There’s cargo from the Sumatra Queen from Shadow Over Innsmouth, letters from the Starry Wisdom Cult, even Crawford Tillinghasts Resonator from From Beyond makes an appearance.
Next to the exploration aspect, the other major gameplay design is puzzle solving. And the game is full of them. Puzzles start off rather innocuously to get you into the flow of them and slowly increase in complexity. The exploration and puzzle solving go hand in hand as finding all the clues to solve the puzzles will require you to be thorough in exploring the environment. Thankfully the puzzles are logically laid out if you have all the clues and there is no item management to worry about. Each level, or Chapter, is self-contained, meaning you won’t have to worry about puzzles running across multiple locations on the island. In fact the only way to visit previous areas again is to replay those chapters.
Even with all the clues at your disposal, later puzzles can become quite challenging and rewarding to solve. The logical design, that there is only one way to solve them, removes a lot of the frustration that most puzzle solving games have by way of trying to find various item combinations. And tying them into the world itself gives you a good reason to explore every nook and cranny of a level. If you feel stumped, Nora’s journal is always on hand, even during a puzzle, for you to look through at the various clues she’s drawn in them.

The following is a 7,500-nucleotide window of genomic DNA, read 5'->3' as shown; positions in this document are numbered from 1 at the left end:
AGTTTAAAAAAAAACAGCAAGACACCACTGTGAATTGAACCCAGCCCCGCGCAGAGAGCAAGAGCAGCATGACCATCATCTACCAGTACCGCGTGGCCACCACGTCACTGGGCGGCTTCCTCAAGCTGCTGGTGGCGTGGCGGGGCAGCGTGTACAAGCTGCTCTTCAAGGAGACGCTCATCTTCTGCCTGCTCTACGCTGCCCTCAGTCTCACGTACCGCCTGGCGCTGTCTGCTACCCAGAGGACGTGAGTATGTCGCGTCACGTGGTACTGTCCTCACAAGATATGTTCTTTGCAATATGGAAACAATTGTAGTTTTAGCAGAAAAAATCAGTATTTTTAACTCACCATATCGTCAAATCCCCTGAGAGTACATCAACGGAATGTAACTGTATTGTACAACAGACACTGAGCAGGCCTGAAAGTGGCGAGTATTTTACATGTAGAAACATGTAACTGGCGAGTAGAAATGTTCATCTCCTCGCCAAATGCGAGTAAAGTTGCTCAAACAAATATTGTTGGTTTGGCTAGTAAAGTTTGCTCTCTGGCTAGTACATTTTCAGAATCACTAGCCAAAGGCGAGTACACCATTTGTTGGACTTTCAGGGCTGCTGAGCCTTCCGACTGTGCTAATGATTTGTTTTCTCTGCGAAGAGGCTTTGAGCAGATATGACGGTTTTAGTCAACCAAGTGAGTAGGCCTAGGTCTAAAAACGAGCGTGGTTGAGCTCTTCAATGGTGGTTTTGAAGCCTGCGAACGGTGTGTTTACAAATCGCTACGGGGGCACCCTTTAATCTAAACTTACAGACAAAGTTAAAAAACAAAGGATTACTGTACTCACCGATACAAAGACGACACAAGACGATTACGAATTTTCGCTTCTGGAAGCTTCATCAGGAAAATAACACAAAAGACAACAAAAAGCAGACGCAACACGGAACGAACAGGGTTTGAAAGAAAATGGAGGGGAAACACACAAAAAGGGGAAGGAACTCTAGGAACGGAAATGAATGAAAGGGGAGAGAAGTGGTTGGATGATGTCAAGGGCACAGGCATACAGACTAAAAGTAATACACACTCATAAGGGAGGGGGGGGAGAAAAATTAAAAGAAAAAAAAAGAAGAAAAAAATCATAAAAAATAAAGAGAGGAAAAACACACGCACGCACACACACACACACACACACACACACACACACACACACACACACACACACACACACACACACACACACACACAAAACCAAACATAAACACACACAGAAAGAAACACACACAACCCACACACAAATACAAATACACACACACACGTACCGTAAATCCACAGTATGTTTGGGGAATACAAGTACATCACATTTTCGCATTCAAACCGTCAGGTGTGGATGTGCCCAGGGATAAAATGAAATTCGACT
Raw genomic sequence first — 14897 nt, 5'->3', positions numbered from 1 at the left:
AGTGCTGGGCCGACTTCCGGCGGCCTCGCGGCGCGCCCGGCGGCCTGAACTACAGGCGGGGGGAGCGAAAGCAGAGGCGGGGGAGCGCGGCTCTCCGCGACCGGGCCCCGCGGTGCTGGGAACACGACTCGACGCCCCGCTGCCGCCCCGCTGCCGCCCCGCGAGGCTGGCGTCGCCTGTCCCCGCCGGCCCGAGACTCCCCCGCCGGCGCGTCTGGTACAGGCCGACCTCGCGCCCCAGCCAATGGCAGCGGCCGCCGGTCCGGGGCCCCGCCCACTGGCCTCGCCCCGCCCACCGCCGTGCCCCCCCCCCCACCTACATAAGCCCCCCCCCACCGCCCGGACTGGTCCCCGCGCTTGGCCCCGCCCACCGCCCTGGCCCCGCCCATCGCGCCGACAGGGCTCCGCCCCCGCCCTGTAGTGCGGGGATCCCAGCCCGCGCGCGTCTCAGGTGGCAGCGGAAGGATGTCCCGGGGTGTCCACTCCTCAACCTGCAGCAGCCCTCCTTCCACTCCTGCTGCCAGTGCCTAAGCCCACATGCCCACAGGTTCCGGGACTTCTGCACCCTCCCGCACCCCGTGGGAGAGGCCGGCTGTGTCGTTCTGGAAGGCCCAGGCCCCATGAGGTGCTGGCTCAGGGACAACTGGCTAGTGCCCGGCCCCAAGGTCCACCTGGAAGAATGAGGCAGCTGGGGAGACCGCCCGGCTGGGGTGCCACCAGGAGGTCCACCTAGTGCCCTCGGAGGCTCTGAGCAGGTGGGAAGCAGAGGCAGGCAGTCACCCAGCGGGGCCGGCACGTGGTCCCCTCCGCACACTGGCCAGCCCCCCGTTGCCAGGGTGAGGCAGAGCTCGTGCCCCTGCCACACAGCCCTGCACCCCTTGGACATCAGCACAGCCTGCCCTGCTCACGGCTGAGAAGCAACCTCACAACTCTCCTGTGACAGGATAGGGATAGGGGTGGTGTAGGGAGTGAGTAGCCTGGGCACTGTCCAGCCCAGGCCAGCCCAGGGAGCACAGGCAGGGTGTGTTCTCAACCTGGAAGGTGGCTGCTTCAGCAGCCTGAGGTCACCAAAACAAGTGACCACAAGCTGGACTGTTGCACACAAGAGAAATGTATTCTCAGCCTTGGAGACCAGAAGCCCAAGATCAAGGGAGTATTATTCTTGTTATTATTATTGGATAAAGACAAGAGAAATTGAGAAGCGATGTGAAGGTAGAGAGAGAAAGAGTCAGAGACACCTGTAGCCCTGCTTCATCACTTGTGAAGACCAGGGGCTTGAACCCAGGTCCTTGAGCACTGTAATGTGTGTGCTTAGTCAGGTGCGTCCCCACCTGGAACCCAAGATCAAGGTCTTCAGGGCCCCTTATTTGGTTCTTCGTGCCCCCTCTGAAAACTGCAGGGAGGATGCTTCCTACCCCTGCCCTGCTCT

Puzzle gaming can be a very hard genre to get right. Make them too hard and you risk people not finishing your game, too easy and there won’t be as rewarding a feeling. I feel that Call of the Sea hits a nice stride of been challenging but not infuriating and while some later puzzles stumped me for awhile, it was always followed up with an “Aha!” moment as I found the clue that I missed which brought it all together and allowed me to continue deeper into the island.
Visually, Call of the Seas stylised visuals and environment design is absolutely stunning. The pacific island location is gorgeous and vibrant to explore with some stunning water effects on display and the colour palette enhances the games sense of wonder. A personal favourite of mine is the mountain top amphitheatre in Chapter 4 which is drenched in a light rain.
One other aspect that I feel the developers have excelled at is in the games set dressing. The 1930’s feel evokes bygone serials and a sense that the world is still largely unexplored and unknown. And the feeling of massive, cyclopean architecture that no human hand could ever have raised is wonderfully realised the deeper you get into the island.
With its beautiful visuals, rewarding puzzles, interesting exploration and a very human story about discovery and the lengths we go to for love, Call of the Sea is a journey very much worth taking.
You can purchase Call of the Sea here for £16.74 on the Xbox Store.
Call of the Sea on Xbox Series X, Xbox One and for Windows PC.